Going Global Defense Initiative - Virginia Economic Development Partnership

  What the U.S.-Cuba Policy Means for Exporters

September 10, 2015

On January 16 2015, the U.S. Treasury Department, Office of Foreign Assets Control (OFAC) amended its Cuban Assets Control Regulations and the U.S. Department of Commerce’s, Bureau of Industry and Security (BIS) amended the Export Administration Regulations with a “Support for the Cuban People” license exception. The revised regulation will have an impact for some U.S. exporters.

Specific licenses to Cuba are not necessary if you are traveling as one of the 12 authorized travelers. The authorized travelers will be able to travel to Cuba under a general license. The major difference between a specific license and a general license is that under a general license, authorized travelers can travel without the requirement of having to apply to the OFAC and receive a license prior to travel. A few examples of the 12 authorized traveler categories are: professional research and professional meetings; activities of private foundations or research educational institutes; exportation, importation, or transmission of information or information materials; and certain export transactions that may be considered for authorization under existing regulations and guidelines.

The following are all transactions that are now authorized without a license.

  • Exports to Cuba of certain consumer communications equipment and related items, such as mobile phones, televisions, batteries, hardware, and applications.
  • Exports of items for the establishment and update of communications-related systems will also be authorized. Access to the Internet, use of Internet services, infrastructure creation and upgrades is now authorized.
  • All transactions, including payments, incidental to the provision of telecommunications services involving Cuba, including roaming agreements, are authorized.
  • All transactions, including payments, relating to the establishment of telecommunications facilities, including fiber-optic cable and satellite facilities connecting Cuba with the U.S. or third countries are also now authorized.

Building materials, tools, equipment and supplies for certain projects may now be exported to Cuba without a license.

  • For example, building materials, and tools for use by the private sector to construct or renovate privately-owned buildings, including privately-owned residences, businesses places of worship and buildings for private sector social or recreational use and tools and equipment for private sector agricultural activity.
  • Tools, equipment, supplies, and instruments for use by private sector entrepreneurs will allow the export of such items to entrepreneurs, such as auto mechanics, barbers, and restaurateurs.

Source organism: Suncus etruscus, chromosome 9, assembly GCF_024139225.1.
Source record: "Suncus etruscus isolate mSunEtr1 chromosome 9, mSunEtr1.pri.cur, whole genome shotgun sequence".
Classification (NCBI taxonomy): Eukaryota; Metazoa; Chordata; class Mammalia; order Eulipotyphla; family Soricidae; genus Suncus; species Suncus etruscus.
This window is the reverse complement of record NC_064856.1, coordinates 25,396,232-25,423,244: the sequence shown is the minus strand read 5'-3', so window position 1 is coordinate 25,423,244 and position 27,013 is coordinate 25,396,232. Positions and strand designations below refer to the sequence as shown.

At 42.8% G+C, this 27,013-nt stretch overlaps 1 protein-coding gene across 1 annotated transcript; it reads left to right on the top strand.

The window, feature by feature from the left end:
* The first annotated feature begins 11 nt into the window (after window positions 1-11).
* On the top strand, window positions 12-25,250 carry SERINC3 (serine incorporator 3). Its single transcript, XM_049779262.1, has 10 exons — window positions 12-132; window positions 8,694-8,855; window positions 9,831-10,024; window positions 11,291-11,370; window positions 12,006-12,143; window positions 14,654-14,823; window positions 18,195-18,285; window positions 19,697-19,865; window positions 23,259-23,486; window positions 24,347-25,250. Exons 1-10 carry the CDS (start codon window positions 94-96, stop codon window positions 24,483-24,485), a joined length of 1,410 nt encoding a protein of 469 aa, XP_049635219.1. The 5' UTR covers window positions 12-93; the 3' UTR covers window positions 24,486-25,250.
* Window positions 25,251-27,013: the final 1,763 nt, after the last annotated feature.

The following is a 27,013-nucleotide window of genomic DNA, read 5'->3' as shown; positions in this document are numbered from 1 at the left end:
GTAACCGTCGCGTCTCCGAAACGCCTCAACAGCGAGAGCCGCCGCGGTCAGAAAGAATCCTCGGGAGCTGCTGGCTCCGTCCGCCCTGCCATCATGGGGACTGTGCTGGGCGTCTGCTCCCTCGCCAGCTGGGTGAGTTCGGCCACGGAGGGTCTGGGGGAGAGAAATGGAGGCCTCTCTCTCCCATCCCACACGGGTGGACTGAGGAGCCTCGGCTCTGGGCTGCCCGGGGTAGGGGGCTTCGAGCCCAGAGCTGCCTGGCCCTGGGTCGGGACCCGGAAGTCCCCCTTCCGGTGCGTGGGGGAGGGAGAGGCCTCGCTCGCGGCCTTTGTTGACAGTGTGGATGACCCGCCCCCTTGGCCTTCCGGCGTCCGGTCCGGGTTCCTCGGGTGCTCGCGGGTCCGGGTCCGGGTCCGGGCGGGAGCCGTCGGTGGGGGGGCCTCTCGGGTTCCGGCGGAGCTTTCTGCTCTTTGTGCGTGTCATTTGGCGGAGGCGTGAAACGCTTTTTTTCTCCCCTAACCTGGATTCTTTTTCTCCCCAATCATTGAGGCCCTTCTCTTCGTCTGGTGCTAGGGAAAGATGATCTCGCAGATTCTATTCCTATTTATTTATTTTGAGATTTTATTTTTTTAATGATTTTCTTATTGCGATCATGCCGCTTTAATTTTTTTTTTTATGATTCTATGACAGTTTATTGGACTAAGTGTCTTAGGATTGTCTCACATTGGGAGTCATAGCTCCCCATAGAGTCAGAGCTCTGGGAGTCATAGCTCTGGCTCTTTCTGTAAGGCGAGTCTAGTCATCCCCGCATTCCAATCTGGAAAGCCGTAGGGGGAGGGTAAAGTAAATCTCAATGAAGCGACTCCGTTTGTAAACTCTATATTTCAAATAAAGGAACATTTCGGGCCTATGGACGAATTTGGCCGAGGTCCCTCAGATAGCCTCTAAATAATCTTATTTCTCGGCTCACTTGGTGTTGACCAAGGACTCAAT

While the U.S.-Cuba policy brings positive opportunities for U.S. businesses, there are still challenges that a U.S. exporter would have to face.

Cuba and the U.S. still do not have direct mail services and the U.S. embargo prohibits many global providers (UPS, FedEx) from shipping between the two countries.

The regulatory changes permit the use of debit and credit cards and allow U.S. financial institutions to open correspondent accounts in Cuba to facilitate the processing of authorized transactions. Not only does this take time to implement, it also required that Visa, Mastercard, major U.S.-based banks, etc. be prepared to take the risk given the uncertain regulatory environment in Cuba. Most Cubans deal in cash rather than through the Cuban state banking system. Until financial institutions set up the necessary infrastructure, it may be difficult to issue payment for goods and services.

Cuba also remains one of the lowest ranked countries in terms of internet access, making it difficult to receive and fill orders, communicate with buyers, or establish call centers. However, the new regulations allow U.S. telecommunications companies to enter into the Cuban market.

John Kavulich, president of the New York-based U.S.-Cuba Trade and Economic Council, believes Cuban officials will often lean toward states and businesses with whom they already have a relationship. He said that Virginia shipped $225 million worth of goods to the island from 2010 to 2014. As the relationship with the U.S. and Cuba evolves, this puts Virginia in a good place moving forward.

For more opportunities and challenges for U.S. exporters to Cuba, check out Revised Cuba Regulations, U.S. Takes a Positive Negative Approach to Trade With Cuban Entrepreneurs, and New York Plays Catch Up On Trade With Cuba.

The post What the U.S.-Cuba Policy Means for Exporters appeared first on Virginia Economic Development Partnership.


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